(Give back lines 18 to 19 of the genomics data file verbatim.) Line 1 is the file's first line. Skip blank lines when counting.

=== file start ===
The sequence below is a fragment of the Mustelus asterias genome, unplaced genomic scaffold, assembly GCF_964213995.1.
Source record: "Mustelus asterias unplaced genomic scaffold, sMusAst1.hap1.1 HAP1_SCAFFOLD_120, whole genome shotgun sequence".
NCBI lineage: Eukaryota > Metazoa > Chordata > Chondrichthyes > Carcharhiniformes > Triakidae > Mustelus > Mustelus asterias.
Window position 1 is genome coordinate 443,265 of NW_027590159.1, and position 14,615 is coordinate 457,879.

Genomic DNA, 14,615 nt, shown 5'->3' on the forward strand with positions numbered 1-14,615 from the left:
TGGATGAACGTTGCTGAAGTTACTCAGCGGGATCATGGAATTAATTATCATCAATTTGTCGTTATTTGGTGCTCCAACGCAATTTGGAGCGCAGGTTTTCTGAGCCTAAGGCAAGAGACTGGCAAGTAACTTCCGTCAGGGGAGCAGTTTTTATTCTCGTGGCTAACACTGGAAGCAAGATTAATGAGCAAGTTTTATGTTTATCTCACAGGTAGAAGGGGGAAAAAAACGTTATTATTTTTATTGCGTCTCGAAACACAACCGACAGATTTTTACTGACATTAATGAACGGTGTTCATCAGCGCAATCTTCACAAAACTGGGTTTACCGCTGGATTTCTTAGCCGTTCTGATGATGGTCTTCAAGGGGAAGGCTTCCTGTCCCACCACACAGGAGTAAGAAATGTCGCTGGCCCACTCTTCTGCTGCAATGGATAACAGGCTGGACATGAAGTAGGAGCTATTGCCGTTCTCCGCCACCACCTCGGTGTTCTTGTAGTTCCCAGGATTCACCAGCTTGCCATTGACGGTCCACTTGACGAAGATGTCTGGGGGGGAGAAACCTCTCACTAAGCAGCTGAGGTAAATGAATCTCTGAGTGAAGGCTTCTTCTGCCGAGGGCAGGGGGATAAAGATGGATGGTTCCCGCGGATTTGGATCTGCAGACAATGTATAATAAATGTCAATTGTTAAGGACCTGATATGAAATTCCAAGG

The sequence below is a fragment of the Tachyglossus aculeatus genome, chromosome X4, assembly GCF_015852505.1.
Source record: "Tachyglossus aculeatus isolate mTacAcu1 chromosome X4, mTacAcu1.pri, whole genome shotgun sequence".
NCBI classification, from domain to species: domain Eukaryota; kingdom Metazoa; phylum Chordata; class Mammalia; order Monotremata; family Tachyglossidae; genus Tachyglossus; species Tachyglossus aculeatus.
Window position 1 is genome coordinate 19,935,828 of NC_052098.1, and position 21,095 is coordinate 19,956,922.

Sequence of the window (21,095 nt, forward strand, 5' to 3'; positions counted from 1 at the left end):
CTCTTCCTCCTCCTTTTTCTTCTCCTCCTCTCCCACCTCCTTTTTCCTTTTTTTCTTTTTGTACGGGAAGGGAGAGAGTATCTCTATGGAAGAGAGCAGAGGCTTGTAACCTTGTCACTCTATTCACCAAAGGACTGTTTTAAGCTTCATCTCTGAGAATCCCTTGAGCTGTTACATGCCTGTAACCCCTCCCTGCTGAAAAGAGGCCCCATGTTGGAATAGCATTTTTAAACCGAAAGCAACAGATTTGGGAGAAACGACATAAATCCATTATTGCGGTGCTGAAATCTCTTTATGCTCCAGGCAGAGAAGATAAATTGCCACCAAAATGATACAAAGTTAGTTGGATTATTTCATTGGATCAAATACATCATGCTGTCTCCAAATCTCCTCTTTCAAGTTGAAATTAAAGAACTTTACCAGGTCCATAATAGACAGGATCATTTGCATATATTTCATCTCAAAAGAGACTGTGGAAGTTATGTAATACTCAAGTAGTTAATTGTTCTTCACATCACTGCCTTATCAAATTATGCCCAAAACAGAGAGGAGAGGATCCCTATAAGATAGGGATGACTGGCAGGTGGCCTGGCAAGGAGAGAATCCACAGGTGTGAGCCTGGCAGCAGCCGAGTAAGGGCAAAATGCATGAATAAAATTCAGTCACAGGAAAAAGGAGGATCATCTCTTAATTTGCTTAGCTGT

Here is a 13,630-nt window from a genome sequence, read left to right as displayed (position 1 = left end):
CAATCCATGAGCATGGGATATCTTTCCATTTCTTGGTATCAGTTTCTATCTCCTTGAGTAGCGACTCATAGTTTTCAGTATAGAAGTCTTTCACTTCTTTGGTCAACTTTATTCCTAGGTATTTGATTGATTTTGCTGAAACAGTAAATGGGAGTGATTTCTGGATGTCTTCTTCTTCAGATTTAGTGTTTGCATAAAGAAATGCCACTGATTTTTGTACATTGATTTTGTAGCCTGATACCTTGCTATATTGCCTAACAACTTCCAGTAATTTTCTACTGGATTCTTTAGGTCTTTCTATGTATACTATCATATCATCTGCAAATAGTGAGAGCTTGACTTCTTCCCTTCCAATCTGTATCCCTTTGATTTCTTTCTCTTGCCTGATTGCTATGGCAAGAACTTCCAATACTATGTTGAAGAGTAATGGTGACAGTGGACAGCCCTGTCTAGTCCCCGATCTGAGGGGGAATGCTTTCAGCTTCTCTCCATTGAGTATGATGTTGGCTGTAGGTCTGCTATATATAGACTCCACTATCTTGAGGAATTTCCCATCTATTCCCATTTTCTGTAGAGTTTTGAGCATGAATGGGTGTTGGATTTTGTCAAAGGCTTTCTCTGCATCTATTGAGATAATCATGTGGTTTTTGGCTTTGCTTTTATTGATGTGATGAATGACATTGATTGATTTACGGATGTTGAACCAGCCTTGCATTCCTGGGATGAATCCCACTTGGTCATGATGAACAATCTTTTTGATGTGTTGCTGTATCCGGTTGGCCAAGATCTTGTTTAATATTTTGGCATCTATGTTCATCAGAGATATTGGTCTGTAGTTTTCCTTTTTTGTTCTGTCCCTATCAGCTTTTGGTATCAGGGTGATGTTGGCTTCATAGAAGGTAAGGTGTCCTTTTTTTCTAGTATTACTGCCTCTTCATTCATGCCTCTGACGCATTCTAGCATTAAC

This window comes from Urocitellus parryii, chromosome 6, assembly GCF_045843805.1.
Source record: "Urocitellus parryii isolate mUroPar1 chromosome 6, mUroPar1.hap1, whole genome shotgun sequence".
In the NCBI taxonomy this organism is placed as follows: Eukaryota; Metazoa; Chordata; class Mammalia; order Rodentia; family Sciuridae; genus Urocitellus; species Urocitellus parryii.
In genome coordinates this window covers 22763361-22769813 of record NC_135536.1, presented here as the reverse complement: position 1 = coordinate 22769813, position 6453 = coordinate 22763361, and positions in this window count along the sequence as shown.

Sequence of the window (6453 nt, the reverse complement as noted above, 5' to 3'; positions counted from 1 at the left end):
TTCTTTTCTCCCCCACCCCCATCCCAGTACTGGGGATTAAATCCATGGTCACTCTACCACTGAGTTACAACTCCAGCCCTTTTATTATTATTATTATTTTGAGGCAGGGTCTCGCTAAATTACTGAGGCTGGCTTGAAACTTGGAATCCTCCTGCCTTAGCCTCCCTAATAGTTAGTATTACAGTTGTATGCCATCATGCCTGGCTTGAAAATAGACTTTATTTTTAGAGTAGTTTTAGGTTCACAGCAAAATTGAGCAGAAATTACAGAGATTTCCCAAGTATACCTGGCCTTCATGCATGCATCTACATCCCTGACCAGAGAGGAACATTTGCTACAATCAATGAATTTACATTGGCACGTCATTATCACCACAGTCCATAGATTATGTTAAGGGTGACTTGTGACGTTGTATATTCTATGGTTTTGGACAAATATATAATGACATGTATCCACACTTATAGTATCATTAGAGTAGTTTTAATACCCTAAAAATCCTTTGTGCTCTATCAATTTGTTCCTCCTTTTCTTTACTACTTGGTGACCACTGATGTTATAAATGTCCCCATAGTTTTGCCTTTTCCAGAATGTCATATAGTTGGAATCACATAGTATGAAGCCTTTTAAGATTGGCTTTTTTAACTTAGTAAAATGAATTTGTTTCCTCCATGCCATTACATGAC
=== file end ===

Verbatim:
In genome coordinates this window covers 22763361-22769813 of record NC_135536.1, presented here as the reverse complement: position 1 = coordinate 22769813, position 6453 = coordinate 22763361, and positions in this window count along the sequence as shown.

Sequence of the window (6453 nt, the reverse complement as noted above, 5' to 3'; positions counted from 1 at the left end):